French Toast

I like to make my own sourdough bread.  I have a starter in the fridge and I make at least one loaf of bread a week.

What I don’t like is getting to the end of a loaf and realizing it is starting to get stale and difficult to chew.  This makes me hesitant to use it.  But I really don’t want my good bread to go to waste.

So what to do? 

Well, a couple of things…

Bread crumbs are always an answer.  Just break up the bread into pieces and process it in your food processor until crumbly.  When I use these crumbs in recipes which call for them I really notice the difference the homemade sourdough gives.  And I think you will too.

Another thing I like to make is French toast.

When my loaf of bread is on its last legs, which is usually about 4-5 days in, I turn it into French toast!  It’s a yummy, healthy treat for breakfast.

There is a trick to it though.  Since the bread is fairly hard at this point (especially the ends), I find it necessary to soak the sliced bread in the eggs for a little while. This is so the bread soaks up the egg mixture.  I’ve even soaked them overnight in the fridge, if I think of it in time.  If not, I get them soaking first thing in the morning so they have enough time to absorb the egg/milk mixture.  It takes longer than with store-bought bread.

Serve these with grass fed butter and real maple syrup and you will have a delicious and satiating meal.  Maybe even some grass fed sausage or bacon on the side.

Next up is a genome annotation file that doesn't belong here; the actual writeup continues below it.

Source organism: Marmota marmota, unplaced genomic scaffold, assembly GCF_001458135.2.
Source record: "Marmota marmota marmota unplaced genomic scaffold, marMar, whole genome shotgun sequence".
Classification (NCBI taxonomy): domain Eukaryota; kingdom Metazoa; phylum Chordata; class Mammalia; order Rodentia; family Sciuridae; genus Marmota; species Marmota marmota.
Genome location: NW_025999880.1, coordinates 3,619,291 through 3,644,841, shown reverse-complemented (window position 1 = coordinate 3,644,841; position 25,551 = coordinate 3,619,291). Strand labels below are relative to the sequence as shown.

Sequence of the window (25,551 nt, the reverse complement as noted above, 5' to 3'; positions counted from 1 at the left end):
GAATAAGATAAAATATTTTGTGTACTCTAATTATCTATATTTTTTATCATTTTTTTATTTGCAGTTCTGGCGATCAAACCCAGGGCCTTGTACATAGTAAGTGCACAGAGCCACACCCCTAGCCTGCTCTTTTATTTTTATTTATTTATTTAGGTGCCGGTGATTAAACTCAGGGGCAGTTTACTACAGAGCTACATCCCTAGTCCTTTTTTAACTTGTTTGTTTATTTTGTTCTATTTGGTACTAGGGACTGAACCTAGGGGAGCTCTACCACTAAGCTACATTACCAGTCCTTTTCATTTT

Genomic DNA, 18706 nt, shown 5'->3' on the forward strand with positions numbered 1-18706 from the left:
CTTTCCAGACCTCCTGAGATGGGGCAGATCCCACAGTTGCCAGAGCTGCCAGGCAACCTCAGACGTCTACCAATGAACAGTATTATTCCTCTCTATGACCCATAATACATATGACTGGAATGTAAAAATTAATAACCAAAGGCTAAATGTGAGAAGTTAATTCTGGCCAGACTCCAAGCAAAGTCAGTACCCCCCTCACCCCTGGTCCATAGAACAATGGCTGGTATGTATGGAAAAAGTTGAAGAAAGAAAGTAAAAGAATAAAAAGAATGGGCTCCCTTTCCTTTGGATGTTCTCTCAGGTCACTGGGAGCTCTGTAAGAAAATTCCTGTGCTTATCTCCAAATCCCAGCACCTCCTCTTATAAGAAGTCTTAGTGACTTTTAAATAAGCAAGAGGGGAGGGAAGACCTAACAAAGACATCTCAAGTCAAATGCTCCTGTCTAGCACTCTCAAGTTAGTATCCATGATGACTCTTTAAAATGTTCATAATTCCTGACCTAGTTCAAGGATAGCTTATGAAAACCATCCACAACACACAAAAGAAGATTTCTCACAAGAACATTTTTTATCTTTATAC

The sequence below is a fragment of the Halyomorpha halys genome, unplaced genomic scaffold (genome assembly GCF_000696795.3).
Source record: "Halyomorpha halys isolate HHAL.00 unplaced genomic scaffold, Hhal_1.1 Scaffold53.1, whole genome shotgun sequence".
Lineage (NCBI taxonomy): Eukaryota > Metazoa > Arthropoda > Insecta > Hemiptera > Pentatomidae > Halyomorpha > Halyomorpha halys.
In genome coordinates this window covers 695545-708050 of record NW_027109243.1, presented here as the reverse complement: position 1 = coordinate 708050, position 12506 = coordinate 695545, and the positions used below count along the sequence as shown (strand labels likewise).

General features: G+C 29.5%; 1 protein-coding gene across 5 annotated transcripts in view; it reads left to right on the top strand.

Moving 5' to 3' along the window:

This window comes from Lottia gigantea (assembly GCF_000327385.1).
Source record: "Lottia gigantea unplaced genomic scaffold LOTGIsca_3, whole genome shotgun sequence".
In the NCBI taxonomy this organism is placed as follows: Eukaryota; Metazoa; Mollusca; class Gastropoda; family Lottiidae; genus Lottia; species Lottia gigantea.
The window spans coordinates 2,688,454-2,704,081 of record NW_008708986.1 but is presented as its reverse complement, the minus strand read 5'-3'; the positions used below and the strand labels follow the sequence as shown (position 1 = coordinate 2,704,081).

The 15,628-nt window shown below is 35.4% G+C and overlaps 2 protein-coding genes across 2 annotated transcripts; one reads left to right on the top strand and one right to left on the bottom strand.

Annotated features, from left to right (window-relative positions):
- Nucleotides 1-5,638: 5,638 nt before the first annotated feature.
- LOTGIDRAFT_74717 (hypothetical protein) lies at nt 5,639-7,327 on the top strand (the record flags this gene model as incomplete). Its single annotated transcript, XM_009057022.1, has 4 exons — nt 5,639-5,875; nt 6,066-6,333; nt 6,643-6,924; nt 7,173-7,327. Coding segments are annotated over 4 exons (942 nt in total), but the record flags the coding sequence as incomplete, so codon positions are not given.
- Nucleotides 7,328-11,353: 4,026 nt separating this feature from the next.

Since I started doing this I’ve changed the way I slice my bread.  Instead of starting at the end and going to the other end, I now slice it down the middle.  Then I slice each half from the “open” end to the “closed” end.  This way I have more “ends” for French toast and bread crumbs.

And on another note, please don’t store your bread in plastic.  If you do this it will mold faster.  All you have to do is turn it “open” side down on the cutting board and it will stay fresh for several days.  But you know what I do?  I actually store it “open” side down in my big spaghetti pot.  I stick it in and cover it and yes, it stays fresh for days.  And the crust stays soft longer.
This is the spaghetti pot I use to store my sourdough bread

These are the two ends, open end down, inside the spaghetti pot
French Toast

  • Several days old bread slices
  • 1 egg for every two slices of bread
  • 2 Tablespoons milk for every egg
  • ½ teaspoon cinnamon for every egg
  • Bacon grease, butter, or coconut oil 

  1.  Mix the egg, milk, and cinnamon in a shallow dish until well combined.  Soak the bread in the egg mixture until it is soaked through.  At least ½ hour, but overnight is best.
  2.  Heat a skillet and melt your choice of fat (enough to cover the bottom of the pan) and cook the soaked bread on each side until browned.
  3. Serve with grass fed butter and real maple syrup.


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